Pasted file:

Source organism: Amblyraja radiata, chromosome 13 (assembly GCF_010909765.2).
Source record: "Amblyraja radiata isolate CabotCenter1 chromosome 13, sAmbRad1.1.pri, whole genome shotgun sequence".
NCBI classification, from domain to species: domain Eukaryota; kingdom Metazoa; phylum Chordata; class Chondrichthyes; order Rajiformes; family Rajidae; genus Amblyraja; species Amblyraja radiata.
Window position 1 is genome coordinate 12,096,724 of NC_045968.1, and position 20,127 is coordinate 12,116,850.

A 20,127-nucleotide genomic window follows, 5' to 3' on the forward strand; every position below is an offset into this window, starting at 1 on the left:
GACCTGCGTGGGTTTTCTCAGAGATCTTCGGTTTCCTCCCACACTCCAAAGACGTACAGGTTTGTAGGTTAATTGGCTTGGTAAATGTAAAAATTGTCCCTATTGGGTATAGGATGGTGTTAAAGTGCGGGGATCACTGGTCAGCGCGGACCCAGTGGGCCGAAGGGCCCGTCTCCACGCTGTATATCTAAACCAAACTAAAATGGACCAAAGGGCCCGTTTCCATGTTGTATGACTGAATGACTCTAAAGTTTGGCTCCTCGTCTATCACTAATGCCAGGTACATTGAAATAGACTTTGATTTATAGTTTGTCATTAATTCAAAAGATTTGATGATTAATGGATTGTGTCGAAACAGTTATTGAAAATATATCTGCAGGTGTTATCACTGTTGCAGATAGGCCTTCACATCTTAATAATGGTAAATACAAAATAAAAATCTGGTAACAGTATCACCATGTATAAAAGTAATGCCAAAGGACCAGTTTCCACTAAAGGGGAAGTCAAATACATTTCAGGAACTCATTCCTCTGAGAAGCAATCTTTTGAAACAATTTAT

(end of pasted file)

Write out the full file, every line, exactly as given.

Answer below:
Source organism: Amblyraja radiata, chromosome 13 (assembly GCF_010909765.2).
Source record: "Amblyraja radiata isolate CabotCenter1 chromosome 13, sAmbRad1.1.pri, whole genome shotgun sequence".
NCBI classification, from domain to species: domain Eukaryota; kingdom Metazoa; phylum Chordata; class Chondrichthyes; order Rajiformes; family Rajidae; genus Amblyraja; species Amblyraja radiata.
Window position 1 is genome coordinate 12,096,724 of NC_045968.1, and position 20,127 is coordinate 12,116,850.

A 20,127-nucleotide genomic window follows, 5' to 3' on the forward strand; every position below is an offset into this window, starting at 1 on the left:
GACCTGCGTGGGTTTTCTCAGAGATCTTCGGTTTCCTCCCACACTCCAAAGACGTACAGGTTTGTAGGTTAATTGGCTTGGTAAATGTAAAAATTGTCCCTATTGGGTATAGGATGGTGTTAAAGTGCGGGGATCACTGGTCAGCGCGGACCCAGTGGGCCGAAGGGCCCGTCTCCACGCTGTATATCTAAACCAAACTAAAATGGACCAAAGGGCCCGTTTCCATGTTGTATGACTGAATGACTCTAAAGTTTGGCTCCTCGTCTATCACTAATGCCAGGTACATTGAAATAGACTTTGATTTATAGTTTGTCATTAATTCAAAAGATTTGATGATTAATGGATTGTGTCGAAACAGTTATTGAAAATATATCTGCAGGTGTTATCACTGTTGCAGATAGGCCTTCACATCTTAATAATGGTAAATACAAAATAAAAATCTGGTAACAGTATCACCATGTATAAAAGTAATGCCAAAGGACCAGTTTCCACTAAAGGGGAAGTCAAATACATTTCAGGAACTCATTCCTCTGAGAAGCAATCTTTTGAAACAATTTAT